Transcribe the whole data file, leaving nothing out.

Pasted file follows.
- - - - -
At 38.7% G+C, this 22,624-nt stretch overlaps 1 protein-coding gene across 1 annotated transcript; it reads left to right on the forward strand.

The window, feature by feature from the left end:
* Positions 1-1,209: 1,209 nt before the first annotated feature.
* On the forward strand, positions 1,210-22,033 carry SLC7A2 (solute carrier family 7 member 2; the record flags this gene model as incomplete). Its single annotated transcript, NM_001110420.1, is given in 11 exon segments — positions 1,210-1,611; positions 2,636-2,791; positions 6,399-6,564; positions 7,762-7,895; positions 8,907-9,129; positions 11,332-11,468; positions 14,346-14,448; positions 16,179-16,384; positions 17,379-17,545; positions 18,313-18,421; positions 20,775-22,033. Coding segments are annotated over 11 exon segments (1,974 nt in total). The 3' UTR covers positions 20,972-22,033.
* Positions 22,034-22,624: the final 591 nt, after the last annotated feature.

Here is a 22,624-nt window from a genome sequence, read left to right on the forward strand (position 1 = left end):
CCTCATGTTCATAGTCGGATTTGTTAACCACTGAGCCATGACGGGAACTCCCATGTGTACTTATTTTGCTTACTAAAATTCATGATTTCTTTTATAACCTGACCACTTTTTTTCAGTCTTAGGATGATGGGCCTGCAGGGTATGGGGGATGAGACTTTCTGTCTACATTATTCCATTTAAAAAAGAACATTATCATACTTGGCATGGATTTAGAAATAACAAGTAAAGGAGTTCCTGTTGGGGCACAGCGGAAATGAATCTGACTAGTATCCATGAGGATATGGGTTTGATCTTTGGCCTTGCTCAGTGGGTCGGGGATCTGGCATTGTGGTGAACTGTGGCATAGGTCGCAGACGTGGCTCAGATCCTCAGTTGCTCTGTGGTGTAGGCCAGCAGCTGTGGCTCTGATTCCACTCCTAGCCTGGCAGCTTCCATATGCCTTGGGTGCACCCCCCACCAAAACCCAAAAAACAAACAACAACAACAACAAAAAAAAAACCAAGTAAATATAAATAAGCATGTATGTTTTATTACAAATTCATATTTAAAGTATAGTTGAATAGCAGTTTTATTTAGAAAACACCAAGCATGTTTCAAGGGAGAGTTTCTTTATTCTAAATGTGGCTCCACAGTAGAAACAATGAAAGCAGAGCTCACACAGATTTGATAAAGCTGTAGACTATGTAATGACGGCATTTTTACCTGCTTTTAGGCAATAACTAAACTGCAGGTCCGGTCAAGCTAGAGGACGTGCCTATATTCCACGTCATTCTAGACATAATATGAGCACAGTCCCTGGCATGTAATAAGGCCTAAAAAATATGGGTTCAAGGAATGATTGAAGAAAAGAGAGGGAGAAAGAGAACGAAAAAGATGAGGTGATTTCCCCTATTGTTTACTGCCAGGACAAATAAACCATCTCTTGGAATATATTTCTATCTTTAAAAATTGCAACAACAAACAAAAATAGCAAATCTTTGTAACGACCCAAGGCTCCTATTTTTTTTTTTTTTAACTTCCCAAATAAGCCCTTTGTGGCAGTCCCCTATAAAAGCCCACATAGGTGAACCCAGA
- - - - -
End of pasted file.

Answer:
At 38.7% G+C, this 22,624-nt stretch overlaps 1 protein-coding gene across 1 annotated transcript; it reads left to right on the forward strand.

The window, feature by feature from the left end:
* Positions 1-1,209: 1,209 nt before the first annotated feature.
* On the forward strand, positions 1,210-22,033 carry SLC7A2 (solute carrier family 7 member 2; the record flags this gene model as incomplete). Its single annotated transcript, NM_001110420.1, is given in 11 exon segments — positions 1,210-1,611; positions 2,636-2,791; positions 6,399-6,564; positions 7,762-7,895; positions 8,907-9,129; positions 11,332-11,468; positions 14,346-14,448; positions 16,179-16,384; positions 17,379-17,545; positions 18,313-18,421; positions 20,775-22,033. Coding segments are annotated over 11 exon segments (1,974 nt in total). The 3' UTR covers positions 20,972-22,033.
* Positions 22,034-22,624: the final 591 nt, after the last annotated feature.

Here is a 22,624-nt window from a genome sequence, read left to right on the forward strand (position 1 = left end):
CCTCATGTTCATAGTCGGATTTGTTAACCACTGAGCCATGACGGGAACTCCCATGTGTACTTATTTTGCTTACTAAAATTCATGATTTCTTTTATAACCTGACCACTTTTTTTCAGTCTTAGGATGATGGGCCTGCAGGGTATGGGGGATGAGACTTTCTGTCTACATTATTCCATTTAAAAAAGAACATTATCATACTTGGCATGGATTTAGAAATAACAAGTAAAGGAGTTCCTGTTGGGGCACAGCGGAAATGAATCTGACTAGTATCCATGAGGATATGGGTTTGATCTTTGGCCTTGCTCAGTGGGTCGGGGATCTGGCATTGTGGTGAACTGTGGCATAGGTCGCAGACGTGGCTCAGATCCTCAGTTGCTCTGTGGTGTAGGCCAGCAGCTGTGGCTCTGATTCCACTCCTAGCCTGGCAGCTTCCATATGCCTTGGGTGCACCCCCCACCAAAACCCAAAAAACAAACAACAACAACAACAAAAAAAAAACCAAGTAAATATAAATAAGCATGTATGTTTTATTACAAATTCATATTTAAAGTATAGTTGAATAGCAGTTTTATTTAGAAAACACCAAGCATGTTTCAAGGGAGAGTTTCTTTATTCTAAATGTGGCTCCACAGTAGAAACAATGAAAGCAGAGCTCACACAGATTTGATAAAGCTGTAGACTATGTAATGACGGCATTTTTACCTGCTTTTAGGCAATAACTAAACTGCAGGTCCGGTCAAGCTAGAGGACGTGCCTATATTCCACGTCATTCTAGACATAATATGAGCACAGTCCCTGGCATGTAATAAGGCCTAAAAAATATGGGTTCAAGGAATGATTGAAGAAAAGAGAGGGAGAAAGAGAACGAAAAAGATGAGGTGATTTCCCCTATTGTTTACTGCCAGGACAAATAAACCATCTCTTGGAATATATTTCTATCTTTAAAAATTGCAACAACAAACAAAAATAGCAAATCTTTGTAACGACCCAAGGCTCCTATTTTTTTTTTTTTTAACTTCCCAAATAAGCCCTTTGTGGCAGTCCCCTATAAAAGCCCACATAGGTGAACCCAGA